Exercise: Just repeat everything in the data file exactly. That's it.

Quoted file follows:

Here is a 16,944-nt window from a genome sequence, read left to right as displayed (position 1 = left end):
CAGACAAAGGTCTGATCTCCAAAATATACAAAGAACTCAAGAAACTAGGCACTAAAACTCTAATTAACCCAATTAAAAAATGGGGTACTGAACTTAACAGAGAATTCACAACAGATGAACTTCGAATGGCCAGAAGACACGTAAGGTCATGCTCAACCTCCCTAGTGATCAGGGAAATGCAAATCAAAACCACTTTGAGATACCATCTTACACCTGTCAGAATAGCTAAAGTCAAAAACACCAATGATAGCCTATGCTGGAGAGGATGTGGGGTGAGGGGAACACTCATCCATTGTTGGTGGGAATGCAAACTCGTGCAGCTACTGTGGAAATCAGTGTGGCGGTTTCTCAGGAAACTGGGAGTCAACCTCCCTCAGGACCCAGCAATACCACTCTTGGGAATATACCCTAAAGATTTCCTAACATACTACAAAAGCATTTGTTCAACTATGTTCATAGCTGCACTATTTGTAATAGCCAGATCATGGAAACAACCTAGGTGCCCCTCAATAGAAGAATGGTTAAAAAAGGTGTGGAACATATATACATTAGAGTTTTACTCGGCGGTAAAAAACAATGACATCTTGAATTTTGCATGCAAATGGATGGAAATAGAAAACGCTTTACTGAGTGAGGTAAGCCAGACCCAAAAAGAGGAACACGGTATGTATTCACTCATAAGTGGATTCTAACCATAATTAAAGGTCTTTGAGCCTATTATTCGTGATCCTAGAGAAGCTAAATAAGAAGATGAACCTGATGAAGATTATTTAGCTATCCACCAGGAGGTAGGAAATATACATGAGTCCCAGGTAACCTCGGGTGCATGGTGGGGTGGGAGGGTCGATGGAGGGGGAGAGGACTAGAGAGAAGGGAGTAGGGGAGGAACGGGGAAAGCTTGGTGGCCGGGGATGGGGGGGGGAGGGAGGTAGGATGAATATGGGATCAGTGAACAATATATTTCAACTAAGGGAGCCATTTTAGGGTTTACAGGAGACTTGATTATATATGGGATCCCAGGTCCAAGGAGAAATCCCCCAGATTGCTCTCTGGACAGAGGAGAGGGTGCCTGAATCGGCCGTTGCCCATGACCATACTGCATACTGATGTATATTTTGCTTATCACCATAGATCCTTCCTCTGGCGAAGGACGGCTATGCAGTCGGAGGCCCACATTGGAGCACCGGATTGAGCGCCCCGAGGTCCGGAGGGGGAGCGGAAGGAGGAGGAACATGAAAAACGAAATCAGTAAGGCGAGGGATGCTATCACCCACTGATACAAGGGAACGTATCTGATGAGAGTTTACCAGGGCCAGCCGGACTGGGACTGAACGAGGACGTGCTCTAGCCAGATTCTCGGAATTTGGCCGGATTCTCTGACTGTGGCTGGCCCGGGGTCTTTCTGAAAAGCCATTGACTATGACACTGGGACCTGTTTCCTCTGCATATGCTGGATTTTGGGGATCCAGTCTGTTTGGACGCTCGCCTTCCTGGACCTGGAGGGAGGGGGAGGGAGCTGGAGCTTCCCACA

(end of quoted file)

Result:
Here is a 16,944-nt window from a genome sequence, read left to right as displayed (position 1 = left end):
CAGACAAAGGTCTGATCTCCAAAATATACAAAGAACTCAAGAAACTAGGCACTAAAACTCTAATTAACCCAATTAAAAAATGGGGTACTGAACTTAACAGAGAATTCACAACAGATGAACTTCGAATGGCCAGAAGACACGTAAGGTCATGCTCAACCTCCCTAGTGATCAGGGAAATGCAAATCAAAACCACTTTGAGATACCATCTTACACCTGTCAGAATAGCTAAAGTCAAAAACACCAATGATAGCCTATGCTGGAGAGGATGTGGGGTGAGGGGAACACTCATCCATTGTTGGTGGGAATGCAAACTCGTGCAGCTACTGTGGAAATCAGTGTGGCGGTTTCTCAGGAAACTGGGAGTCAACCTCCCTCAGGACCCAGCAATACCACTCTTGGGAATATACCCTAAAGATTTCCTAACATACTACAAAAGCATTTGTTCAACTATGTTCATAGCTGCACTATTTGTAATAGCCAGATCATGGAAACAACCTAGGTGCCCCTCAATAGAAGAATGGTTAAAAAAGGTGTGGAACATATATACATTAGAGTTTTACTCGGCGGTAAAAAACAATGACATCTTGAATTTTGCATGCAAATGGATGGAAATAGAAAACGCTTTACTGAGTGAGGTAAGCCAGACCCAAAAAGAGGAACACGGTATGTATTCACTCATAAGTGGATTCTAACCATAATTAAAGGTCTTTGAGCCTATTATTCGTGATCCTAGAGAAGCTAAATAAGAAGATGAACCTGATGAAGATTATTTAGCTATCCACCAGGAGGTAGGAAATATACATGAGTCCCAGGTAACCTCGGGTGCATGGTGGGGTGGGAGGGTCGATGGAGGGGGAGAGGACTAGAGAGAAGGGAGTAGGGGAGGAACGGGGAAAGCTTGGTGGCCGGGGATGGGGGGGGGAGGGAGGTAGGATGAATATGGGATCAGTGAACAATATATTTCAACTAAGGGAGCCATTTTAGGGTTTACAGGAGACTTGATTATATATGGGATCCCAGGTCCAAGGAGAAATCCCCCAGATTGCTCTCTGGACAGAGGAGAGGGTGCCTGAATCGGCCGTTGCCCATGACCATACTGCATACTGATGTATATTTTGCTTATCACCATAGATCCTTCCTCTGGCGAAGGACGGCTATGCAGTCGGAGGCCCACATTGGAGCACCGGATTGAGCGCCCCGAGGTCCGGAGGGGGAGCGGAAGGAGGAGGAACATGAAAAACGAAATCAGTAAGGCGAGGGATGCTATCACCCACTGATACAAGGGAACGTATCTGATGAGAGTTTACCAGGGCCAGCCGGACTGGGACTGAACGAGGACGTGCTCTAGCCAGATTCTCGGAATTTGGCCGGATTCTCTGACTGTGGCTGGCCCGGGGTCTTTCTGAAAAGCCATTGACTATGACACTGGGACCTGTTTCCTCTGCATATGCTGGATTTTGGGGATCCAGTCTGTTTGGACGCTCGCCTTCCTGGACCTGGAGGGAGGGGGAGGGAGCTGGAGCTTCCCACA